How are prop­er­ties of men­tally chal­lenged peo­ple man­aged?

Ac­cord­ing to the Men­tal Health Act, managers can be ap­pointed to take care of such prop­er­ties

HT Estates - - HTESTATES - Su­nil Tyagi

Men­tal dis­or­ders some­times af­fect peo­ple’s de­ci­sion-mak­ing ca­pac­i­ties. A per­son of un­sound mind is not con­sid­ered to be com­pe­tent enough to en­ter into a con­tract be­cause he is in­ca­pable of un­der­stand­ing the trans­ac­tion and its prob­a­ble con­se­quences. A con­tract of sale like any other con­tract would be in­valid if the con­sent of ei­ther party is given by a per­son of un­sound mind. There have been in­stances when peo­ple have been in­ter­ested in buy­ing prop­er­ties that be­longed to a per­son who was men­tally chal­lenged or in­ca­pac­i­tated. So, what is the sta­tus of such a prop­erty and t he per­son who would be en­ti­tled to en­ter into a con­tract for the sale of the prop­erty which is held in the name of a per­son suf­fer­ing from men­tal ill­ness? The Men­tal Health Act, 1987, makes pro­vi­sions with re­spect to tak­ing care of the es­tate of a per­son who is men­tally chal­lenged - some­one who needs treat­ment for his or her men­tal dis­or­der. It is im­por­tant to clar­ify here that a men­tally ill per­son does not in any way mean or in­clude a men­tally re­tarded per­son.

Where an al­leged men­tally chal­lenged per­son owns prop­erty, any of his rel­a­tives may come for­ward with an ap­pli­ca­tion to the dis­trict court for hold­ing an in­quiry re­gard­ing his men­tal con­di­tion for the ap­point­ment of some­one to man­age his or her prop­erty. On the re­ceipt of such an ap­pli­ca­tion, the con­cerned dis­trict court within the lo­cal lim­its of whose ju­ris­dic­tion the men­tally ill per­son re­sides, takes ap­pro­pri­ate steps for ini­ti­at­ing a ju­di­cial in­quiry re­gard­ing the men­tal con­di­tion of the al­leged men­tally chal­lenged per­son.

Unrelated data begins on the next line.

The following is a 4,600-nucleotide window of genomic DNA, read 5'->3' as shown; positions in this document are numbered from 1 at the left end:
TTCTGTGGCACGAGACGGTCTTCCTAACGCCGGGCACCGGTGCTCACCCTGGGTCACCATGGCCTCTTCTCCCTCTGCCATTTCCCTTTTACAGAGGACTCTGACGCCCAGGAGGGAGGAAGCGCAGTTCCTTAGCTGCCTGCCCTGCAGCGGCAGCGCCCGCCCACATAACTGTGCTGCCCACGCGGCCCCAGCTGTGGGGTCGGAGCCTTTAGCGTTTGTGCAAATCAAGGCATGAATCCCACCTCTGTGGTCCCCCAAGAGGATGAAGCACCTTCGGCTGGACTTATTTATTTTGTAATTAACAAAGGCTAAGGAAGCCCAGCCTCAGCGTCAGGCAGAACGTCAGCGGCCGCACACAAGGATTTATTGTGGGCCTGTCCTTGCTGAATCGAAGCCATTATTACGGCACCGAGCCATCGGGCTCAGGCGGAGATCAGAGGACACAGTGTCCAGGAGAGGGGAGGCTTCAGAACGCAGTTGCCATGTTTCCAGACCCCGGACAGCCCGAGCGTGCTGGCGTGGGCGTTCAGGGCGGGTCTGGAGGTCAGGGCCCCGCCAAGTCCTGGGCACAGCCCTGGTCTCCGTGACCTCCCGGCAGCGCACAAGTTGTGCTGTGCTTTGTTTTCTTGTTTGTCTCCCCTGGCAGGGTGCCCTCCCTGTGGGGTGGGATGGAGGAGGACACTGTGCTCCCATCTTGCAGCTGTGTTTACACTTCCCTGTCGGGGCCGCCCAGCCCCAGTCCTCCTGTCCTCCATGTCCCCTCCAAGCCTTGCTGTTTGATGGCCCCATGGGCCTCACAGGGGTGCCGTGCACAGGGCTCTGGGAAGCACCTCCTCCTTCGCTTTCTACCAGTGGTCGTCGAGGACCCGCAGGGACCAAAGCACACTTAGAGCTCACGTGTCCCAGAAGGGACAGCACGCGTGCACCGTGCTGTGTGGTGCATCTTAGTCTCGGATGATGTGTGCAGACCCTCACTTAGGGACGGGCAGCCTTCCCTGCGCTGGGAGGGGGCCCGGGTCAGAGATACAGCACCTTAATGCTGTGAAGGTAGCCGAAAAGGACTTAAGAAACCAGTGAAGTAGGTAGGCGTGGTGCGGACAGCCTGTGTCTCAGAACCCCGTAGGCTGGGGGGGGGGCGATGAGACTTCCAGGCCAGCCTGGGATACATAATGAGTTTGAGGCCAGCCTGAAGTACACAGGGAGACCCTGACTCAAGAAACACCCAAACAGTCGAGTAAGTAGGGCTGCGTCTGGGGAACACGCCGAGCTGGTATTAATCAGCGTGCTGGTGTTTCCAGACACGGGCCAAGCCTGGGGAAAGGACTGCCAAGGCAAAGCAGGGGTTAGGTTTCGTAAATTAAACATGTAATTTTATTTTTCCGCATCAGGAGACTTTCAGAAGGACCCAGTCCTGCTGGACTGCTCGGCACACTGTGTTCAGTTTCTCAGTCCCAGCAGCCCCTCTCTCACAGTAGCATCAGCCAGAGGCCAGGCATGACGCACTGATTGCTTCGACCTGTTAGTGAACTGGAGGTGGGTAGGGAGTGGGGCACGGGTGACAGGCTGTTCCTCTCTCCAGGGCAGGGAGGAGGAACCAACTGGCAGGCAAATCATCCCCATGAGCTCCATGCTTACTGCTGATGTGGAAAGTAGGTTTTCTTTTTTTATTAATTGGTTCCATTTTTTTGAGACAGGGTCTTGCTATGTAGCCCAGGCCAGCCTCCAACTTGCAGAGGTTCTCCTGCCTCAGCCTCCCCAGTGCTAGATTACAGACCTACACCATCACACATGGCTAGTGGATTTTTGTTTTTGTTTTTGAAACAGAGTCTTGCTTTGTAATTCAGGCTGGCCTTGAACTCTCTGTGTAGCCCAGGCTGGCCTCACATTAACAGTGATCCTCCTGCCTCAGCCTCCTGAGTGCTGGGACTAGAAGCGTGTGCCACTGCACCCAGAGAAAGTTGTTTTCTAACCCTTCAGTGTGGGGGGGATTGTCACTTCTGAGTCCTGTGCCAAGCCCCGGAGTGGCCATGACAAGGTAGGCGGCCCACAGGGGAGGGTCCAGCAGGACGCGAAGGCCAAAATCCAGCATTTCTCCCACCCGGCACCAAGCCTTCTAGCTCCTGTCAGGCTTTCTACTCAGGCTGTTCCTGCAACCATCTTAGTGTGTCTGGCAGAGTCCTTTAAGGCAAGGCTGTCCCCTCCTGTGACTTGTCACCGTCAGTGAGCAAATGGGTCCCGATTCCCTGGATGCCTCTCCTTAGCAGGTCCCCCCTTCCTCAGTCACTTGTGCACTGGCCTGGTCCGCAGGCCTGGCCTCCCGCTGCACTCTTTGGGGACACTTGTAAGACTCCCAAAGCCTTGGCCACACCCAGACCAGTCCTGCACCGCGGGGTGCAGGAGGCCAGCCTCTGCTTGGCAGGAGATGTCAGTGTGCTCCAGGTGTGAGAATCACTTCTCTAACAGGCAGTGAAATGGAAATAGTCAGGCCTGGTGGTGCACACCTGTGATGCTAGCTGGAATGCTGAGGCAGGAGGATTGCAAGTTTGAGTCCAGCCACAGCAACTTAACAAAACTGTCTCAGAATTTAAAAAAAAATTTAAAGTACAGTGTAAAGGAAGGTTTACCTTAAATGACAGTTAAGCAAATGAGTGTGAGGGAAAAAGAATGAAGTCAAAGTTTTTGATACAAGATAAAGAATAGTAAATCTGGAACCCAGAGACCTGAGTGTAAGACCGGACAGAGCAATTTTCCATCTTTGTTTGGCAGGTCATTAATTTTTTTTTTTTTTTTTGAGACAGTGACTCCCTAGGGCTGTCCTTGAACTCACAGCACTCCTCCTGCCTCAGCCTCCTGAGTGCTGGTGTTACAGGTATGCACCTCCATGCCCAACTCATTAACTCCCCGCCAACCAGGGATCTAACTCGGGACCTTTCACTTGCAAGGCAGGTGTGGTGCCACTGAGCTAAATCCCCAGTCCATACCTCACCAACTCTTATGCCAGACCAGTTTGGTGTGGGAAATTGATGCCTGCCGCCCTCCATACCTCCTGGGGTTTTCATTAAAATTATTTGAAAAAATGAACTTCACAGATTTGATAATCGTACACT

After con­duct­ing such an in­ves­ti­ga­tion, in case the dis­trict court or the col­lec­tor of the dis­trict con­firms that the per­son is men­tally chal­lenged and in­ca­pable of managing the prop­er­ties, it can ap­point a suit­able per­son as a man­ager for the prop­erty in ques­tion.

The man­ager ap­pointed has t he same pow­ers with re­gard to the man­age­ment of the prop­erty of the men­tally chal­lenged owner would have en­joyed. The man­ager has the power to ex­e­cute con­veyance on be­half of the owner after ob­tain­ing prior per­mis­sion of the court. In case the man­ager wishes to ex­e­cute mort­gage or lease of such prop­erty for more than five years, then he has to ob­tain an or­der from the court be­fore sign­ing the mort­gage deed/lease deed in lieu of the men­tally ill per­son.

In a sit­u­a­tion, where a per­son en­ters into a con­tract to sell the prop­erty owned by him and is later un­able to ful­fil the con­tract owing to his men­tal ill­ness; the court may direct the any­one en­ters into any con­tract with re­spect to the prop­erty owned by a per­son suf­fer­ing from men­tal ill­ness.

Yes, you can claim HRA ex­emp­tion from your salary on the rent be­ing paid by you to your mother. Make sure that the rent is paid ev­ery month just as it would be if it were a non-rel­a­tive land­lord. The rent would be tax­able in case of your mother. You can­not get any tax de­duc­tion on the re­pay­ment made on the home loan since the prop­erty is not owned by you.

I am look­ing to pur­chase a 3BHK prop­erty in NCR. There are three op­tions avail­able to me: full ad­vance pay­ment plan, con­struc­tion-linked plan and sub­ven­tion plan with no in­ter­est for two years. What are the ad­van­tages? —Pu­ran Singh

I wish to shift my home loan to an­other bank. What are the ad­van­tages of shift­ing the loan?

—Sab­hy­ata Gupta You should shift your loan only if the new bank is of­fer­ing you lower rates of in­ter­est and the cost of shift­ing (in this case it is the 0.20% mort­gage fees plus a small ad­min­is­tra­tive charge) is enough to jus­tify the ben­e­fit. Where float­ing or fixed rates are con­cerned, in the cur­rent en­vi­ron­ment when in­ter­est rates are ex­pected to go down, it makes no sense to lock into a fixed rate.

I had taken a home loan worth ₹ 7 lakh from a bank at a float­ing rate of in­ter­est 10.75%. The bank had promised re­bate if I paid up some amount ini­tially. Should I do it?

—Suneet Shah In In­dia un­for­tu­nately float­ing rate loans mean that the rate floats up­wards when in­ter­est rates rise but they don’t go down when in­ter­est rates drop. Under pres­sure from the mar­ket len­ders “al­low” you to shift to the new lower float­ing rate on pay­ment of a fees. So by pay­ing about 0.28% of the out­stand­ing loan amount you should be able to shift to the new rate of 9.90%.

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